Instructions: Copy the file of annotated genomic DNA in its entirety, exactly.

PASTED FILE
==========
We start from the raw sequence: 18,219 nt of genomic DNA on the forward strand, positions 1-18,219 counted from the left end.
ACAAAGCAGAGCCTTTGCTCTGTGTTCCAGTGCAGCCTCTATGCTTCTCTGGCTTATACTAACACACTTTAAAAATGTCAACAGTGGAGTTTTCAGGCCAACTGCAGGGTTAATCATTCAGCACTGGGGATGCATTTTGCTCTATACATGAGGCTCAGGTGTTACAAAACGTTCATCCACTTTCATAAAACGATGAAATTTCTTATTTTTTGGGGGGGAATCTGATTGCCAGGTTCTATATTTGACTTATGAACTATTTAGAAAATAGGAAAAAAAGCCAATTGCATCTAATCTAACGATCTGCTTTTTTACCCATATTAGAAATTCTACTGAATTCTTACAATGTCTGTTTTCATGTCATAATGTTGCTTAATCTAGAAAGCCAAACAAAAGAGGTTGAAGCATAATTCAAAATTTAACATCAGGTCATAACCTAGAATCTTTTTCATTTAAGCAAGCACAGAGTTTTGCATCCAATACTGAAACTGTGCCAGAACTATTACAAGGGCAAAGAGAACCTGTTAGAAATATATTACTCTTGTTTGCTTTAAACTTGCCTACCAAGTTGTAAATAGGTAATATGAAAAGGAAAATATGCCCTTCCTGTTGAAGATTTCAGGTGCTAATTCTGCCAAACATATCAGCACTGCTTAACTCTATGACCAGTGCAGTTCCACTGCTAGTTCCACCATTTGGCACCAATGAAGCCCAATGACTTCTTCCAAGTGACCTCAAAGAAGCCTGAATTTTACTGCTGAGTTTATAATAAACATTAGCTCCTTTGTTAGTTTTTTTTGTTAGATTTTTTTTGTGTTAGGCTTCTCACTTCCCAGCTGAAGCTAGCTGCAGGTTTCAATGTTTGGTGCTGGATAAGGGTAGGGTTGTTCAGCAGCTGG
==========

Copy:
We start from the raw sequence: 18,219 nt of genomic DNA on the forward strand, positions 1-18,219 counted from the left end.
ACAAAGCAGAGCCTTTGCTCTGTGTTCCAGTGCAGCCTCTATGCTTCTCTGGCTTATACTAACACACTTTAAAAATGTCAACAGTGGAGTTTTCAGGCCAACTGCAGGGTTAATCATTCAGCACTGGGGATGCATTTTGCTCTATACATGAGGCTCAGGTGTTACAAAACGTTCATCCACTTTCATAAAACGATGAAATTTCTTATTTTTTGGGGGGGAATCTGATTGCCAGGTTCTATATTTGACTTATGAACTATTTAGAAAATAGGAAAAAAAGCCAATTGCATCTAATCTAACGATCTGCTTTTTTACCCATATTAGAAATTCTACTGAATTCTTACAATGTCTGTTTTCATGTCATAATGTTGCTTAATCTAGAAAGCCAAACAAAAGAGGTTGAAGCATAATTCAAAATTTAACATCAGGTCATAACCTAGAATCTTTTTCATTTAAGCAAGCACAGAGTTTTGCATCCAATACTGAAACTGTGCCAGAACTATTACAAGGGCAAAGAGAACCTGTTAGAAATATATTACTCTTGTTTGCTTTAAACTTGCCTACCAAGTTGTAAATAGGTAATATGAAAAGGAAAATATGCCCTTCCTGTTGAAGATTTCAGGTGCTAATTCTGCCAAACATATCAGCACTGCTTAACTCTATGACCAGTGCAGTTCCACTGCTAGTTCCACCATTTGGCACCAATGAAGCCCAATGACTTCTTCCAAGTGACCTCAAAGAAGCCTGAATTTTACTGCTGAGTTTATAATAAACATTAGCTCCTTTGTTAGTTTTTTTTGTTAGATTTTTTTTGTGTTAGGCTTCTCACTTCCCAGCTGAAGCTAGCTGCAGGTTTCAATGTTTGGTGCTGGATAAGGGTAGGGTTGTTCAGCAGCTGG